Plenty of Democrats, and even some Republicans, say they are opposed to President Donald Trump’s declaration of a national emergency, an extraordinary step that could divert billions of dollars in funding from other federal projects to his much-touted border wall.
But even states led by Democrats appear to be split on whether there’s anything they can do about it, at least for now. That became clear Monday, when 16 states, most led by Democrats — including California, New Jersey and Delaware — filed a lawsuit seeking to block Trump’s order.
Notably absent from the suit was Pennsylvania, where Attorney General Josh Shapiro, a Democrat, says he’s waiting to see whether Trump will take money that had been appropriated for projects in the commonwealth. Ten other Democratic attorneys general, including those in Massachusetts and Washington, are also holding off on litigation.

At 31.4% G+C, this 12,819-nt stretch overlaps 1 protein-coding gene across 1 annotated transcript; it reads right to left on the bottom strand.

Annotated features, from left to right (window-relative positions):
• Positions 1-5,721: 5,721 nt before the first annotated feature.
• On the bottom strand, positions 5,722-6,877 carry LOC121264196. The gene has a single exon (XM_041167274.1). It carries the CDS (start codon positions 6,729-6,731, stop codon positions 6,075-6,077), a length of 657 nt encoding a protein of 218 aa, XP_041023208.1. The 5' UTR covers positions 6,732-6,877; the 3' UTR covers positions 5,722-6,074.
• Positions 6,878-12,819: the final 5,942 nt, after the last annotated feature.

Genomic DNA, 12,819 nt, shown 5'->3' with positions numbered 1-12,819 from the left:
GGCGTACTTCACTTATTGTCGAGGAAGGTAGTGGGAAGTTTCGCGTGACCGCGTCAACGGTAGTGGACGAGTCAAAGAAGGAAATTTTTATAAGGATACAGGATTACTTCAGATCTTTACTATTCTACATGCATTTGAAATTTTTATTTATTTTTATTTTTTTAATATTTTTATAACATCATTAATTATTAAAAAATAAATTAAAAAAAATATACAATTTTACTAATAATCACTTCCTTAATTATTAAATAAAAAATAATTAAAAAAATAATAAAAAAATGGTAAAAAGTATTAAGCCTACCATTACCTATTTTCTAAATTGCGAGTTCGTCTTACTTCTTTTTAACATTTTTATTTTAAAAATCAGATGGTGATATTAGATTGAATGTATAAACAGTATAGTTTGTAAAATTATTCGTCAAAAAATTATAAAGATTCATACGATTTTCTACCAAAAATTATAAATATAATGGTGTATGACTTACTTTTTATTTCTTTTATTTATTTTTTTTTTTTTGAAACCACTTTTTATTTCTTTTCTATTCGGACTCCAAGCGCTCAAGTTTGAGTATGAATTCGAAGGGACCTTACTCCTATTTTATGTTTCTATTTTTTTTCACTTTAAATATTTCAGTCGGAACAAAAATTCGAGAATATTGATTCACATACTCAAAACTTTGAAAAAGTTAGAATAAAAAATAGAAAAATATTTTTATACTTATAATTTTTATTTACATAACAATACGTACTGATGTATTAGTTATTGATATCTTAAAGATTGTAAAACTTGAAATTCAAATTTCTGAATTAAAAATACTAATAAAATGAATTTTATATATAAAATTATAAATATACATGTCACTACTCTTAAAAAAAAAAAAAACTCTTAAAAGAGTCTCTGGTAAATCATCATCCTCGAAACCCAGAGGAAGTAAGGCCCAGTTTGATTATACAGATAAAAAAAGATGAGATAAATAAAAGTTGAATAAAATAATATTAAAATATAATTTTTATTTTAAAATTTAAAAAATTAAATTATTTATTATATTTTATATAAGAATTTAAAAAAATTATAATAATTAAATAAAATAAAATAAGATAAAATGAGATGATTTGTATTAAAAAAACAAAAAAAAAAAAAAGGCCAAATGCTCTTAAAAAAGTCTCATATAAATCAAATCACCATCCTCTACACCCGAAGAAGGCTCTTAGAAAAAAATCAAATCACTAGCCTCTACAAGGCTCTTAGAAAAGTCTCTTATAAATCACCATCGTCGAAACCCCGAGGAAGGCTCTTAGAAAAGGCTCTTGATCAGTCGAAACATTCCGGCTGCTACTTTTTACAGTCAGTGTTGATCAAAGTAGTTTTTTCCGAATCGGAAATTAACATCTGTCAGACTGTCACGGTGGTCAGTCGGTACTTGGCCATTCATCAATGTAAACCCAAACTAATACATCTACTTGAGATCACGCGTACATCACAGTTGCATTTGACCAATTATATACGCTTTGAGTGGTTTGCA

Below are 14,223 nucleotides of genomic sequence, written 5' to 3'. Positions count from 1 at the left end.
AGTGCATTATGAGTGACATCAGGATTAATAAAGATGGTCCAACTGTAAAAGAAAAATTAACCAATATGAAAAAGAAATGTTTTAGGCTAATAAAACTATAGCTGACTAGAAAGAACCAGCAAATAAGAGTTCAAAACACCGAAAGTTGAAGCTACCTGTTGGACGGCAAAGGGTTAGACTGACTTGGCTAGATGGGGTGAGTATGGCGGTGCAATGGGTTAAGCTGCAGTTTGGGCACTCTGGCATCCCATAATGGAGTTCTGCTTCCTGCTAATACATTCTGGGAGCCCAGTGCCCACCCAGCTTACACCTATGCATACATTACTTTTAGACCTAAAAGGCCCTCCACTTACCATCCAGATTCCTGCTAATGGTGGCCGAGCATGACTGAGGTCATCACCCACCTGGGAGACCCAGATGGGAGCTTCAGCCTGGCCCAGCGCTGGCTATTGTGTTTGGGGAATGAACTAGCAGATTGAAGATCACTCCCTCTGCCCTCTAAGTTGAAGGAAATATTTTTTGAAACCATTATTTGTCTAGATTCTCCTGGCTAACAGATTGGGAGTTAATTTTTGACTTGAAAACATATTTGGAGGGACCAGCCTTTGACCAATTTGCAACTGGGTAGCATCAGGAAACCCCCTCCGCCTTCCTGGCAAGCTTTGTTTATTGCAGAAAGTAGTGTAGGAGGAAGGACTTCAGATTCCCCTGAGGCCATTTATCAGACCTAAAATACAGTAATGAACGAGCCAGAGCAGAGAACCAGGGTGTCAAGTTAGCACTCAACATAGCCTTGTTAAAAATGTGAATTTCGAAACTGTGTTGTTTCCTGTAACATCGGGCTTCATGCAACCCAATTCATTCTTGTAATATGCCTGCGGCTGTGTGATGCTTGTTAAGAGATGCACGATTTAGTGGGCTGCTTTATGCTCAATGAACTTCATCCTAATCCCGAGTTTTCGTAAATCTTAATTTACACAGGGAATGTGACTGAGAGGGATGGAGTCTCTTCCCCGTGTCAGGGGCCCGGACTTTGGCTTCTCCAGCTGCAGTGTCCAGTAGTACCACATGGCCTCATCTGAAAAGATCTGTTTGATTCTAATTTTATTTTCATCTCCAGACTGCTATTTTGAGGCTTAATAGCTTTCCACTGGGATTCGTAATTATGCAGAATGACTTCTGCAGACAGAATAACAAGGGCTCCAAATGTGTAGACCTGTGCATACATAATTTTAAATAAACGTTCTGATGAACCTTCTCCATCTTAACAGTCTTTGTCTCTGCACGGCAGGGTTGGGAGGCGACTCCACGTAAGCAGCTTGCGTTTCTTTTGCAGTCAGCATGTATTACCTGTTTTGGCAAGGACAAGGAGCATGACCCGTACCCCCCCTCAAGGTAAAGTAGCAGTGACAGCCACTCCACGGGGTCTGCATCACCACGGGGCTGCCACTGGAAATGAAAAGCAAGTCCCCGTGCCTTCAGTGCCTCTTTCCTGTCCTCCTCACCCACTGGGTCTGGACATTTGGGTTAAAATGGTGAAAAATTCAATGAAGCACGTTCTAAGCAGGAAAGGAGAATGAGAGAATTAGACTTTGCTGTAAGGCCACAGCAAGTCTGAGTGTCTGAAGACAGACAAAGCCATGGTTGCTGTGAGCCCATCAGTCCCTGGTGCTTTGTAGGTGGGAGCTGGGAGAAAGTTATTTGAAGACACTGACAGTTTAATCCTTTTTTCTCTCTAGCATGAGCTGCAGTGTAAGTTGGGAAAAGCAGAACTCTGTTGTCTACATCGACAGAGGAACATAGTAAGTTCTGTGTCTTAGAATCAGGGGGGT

“I need to understand better where the money is coming from, whether or not it’s going to be taken from the people of Pennsylvania, the taxpayers,” Shapiro said Tuesday. “I don’t have that information yet. So when I go to court to defend the interests of Pennsylvanians, I want to have the strongest possible case.”
The states’ pondering of their own legal authority comes as Trump asserts an expansive view of executive power, saying he has emergency authority over spending that is delegated to Congress by the Constitution.
The White House says it has identified $8.1 billion available for a border wall, including funding previously appropriated for military construction projects and activities to counter drug trafficking. Of that, Congress allocated $1.375 billion for border fencing.
Trump has argued that the wall is needed for national security, though government data show border apprehensions fell to the lowest level in more than 45 years in fiscal year 2017, and most drugs smuggled into the U.S. come through legal points of entry.
There are six military construction projects in Pennsylvania, totaling $164 million, from which Trump could seek to divert funds, according to data provided by the House Appropriations Committee. That includes $71 million for a Navy propulsor manufacturing support facility in Philadelphia.